Wednesday, September 2, 2015

Henry Every: The King of Pirates

Henry Every (or Avery) is remembered for capturing the richest pirate prize ever and also for apparently being wise enough to retire from the business and enjoy his ill-gotten gains. 

He was born in the West Country of England, famous for providing England with a large percentage of its seafarers.  He served briefly in the Royal Navy, and then moved on to the slave trade, where the pay was better although dishonorable. 

In 1693, he was serving as first mate on the Spanish privateer Charles II when the crew became disgruntled and mutinied.  The ship was renamed Fancy and Every was elected captain.  After plundering ships off West Africa, they moved into the Indian Ocean. 

In 1695, the Fancy had reached the Red Sea and joined up with a number of other pirates.  They launched an uncoordinated attack on the Mughal treasure fleet that included the main treasure ship Ganj-i-sawai and the smaller Fateh Muhammed. 

Thomas Tew, commanding the pirate sloop Amity, was killed in an attack on the Fateh Muhammed.  The Mughal ship, though, had incurred significant damage from that attack and was unable to withstand a second attack by Every on the heavily-armed Fancy.  Every then turned his attention to the even larger Ganj-i-sawai, capturing it also.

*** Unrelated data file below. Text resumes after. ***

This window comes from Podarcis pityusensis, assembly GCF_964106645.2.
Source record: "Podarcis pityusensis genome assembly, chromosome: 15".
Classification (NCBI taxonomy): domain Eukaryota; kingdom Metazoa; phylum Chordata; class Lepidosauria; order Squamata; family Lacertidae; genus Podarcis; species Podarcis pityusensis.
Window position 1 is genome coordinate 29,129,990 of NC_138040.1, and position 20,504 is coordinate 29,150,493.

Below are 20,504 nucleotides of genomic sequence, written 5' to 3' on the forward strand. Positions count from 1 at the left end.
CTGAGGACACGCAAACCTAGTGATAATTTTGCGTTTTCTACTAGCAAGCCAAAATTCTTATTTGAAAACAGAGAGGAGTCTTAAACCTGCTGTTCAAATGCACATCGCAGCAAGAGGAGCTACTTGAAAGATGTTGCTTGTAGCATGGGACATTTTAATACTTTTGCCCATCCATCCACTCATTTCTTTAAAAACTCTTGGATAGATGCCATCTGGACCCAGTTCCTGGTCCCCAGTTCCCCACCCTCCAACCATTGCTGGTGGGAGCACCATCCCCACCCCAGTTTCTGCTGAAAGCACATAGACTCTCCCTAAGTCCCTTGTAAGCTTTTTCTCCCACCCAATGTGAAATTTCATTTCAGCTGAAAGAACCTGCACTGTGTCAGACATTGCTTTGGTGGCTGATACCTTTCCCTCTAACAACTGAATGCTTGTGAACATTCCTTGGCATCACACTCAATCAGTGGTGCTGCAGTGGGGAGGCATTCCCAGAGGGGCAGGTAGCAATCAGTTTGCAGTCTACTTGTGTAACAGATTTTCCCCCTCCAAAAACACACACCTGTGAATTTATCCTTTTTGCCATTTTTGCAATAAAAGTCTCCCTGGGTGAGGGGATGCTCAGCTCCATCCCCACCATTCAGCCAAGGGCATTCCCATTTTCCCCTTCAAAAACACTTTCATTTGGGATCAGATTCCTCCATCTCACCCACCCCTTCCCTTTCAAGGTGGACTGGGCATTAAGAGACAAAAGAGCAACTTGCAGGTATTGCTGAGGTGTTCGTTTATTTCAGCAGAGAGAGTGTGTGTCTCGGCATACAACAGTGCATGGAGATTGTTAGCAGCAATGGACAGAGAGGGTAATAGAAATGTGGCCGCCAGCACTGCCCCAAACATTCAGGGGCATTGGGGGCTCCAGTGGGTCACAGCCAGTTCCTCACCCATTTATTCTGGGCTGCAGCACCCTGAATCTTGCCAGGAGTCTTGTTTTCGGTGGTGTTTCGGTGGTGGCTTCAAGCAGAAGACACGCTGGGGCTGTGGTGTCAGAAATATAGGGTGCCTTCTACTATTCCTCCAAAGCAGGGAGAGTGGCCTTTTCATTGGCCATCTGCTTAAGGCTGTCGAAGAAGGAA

The pirate crew was incensed by the damage inflicted by the Indian vessels and promptly tortured and killed most of the Indian sailors and soldiers on board.  They also attacked the Indian women on board, many of whom committed suicide to escape their fate. 

The treasure on the two Indian ships was enormous, with an estimated value of £600,000.  Every’s share made him the richest pirate in history. 

Because Britain was seeking good relations with the Mughal Empire, it launched a worldwide manhunt for Every and his crew.  They had fled to the Bahamas, where they divided the treasure and split up.  Many, though, were eventually captured, tried, convicted, and hanged. 

Henry Every was never heard of again.  Rumors circulated that he had changed his identity and assumed a quiet life back home in the West Country, but there was no evidence to support the story.

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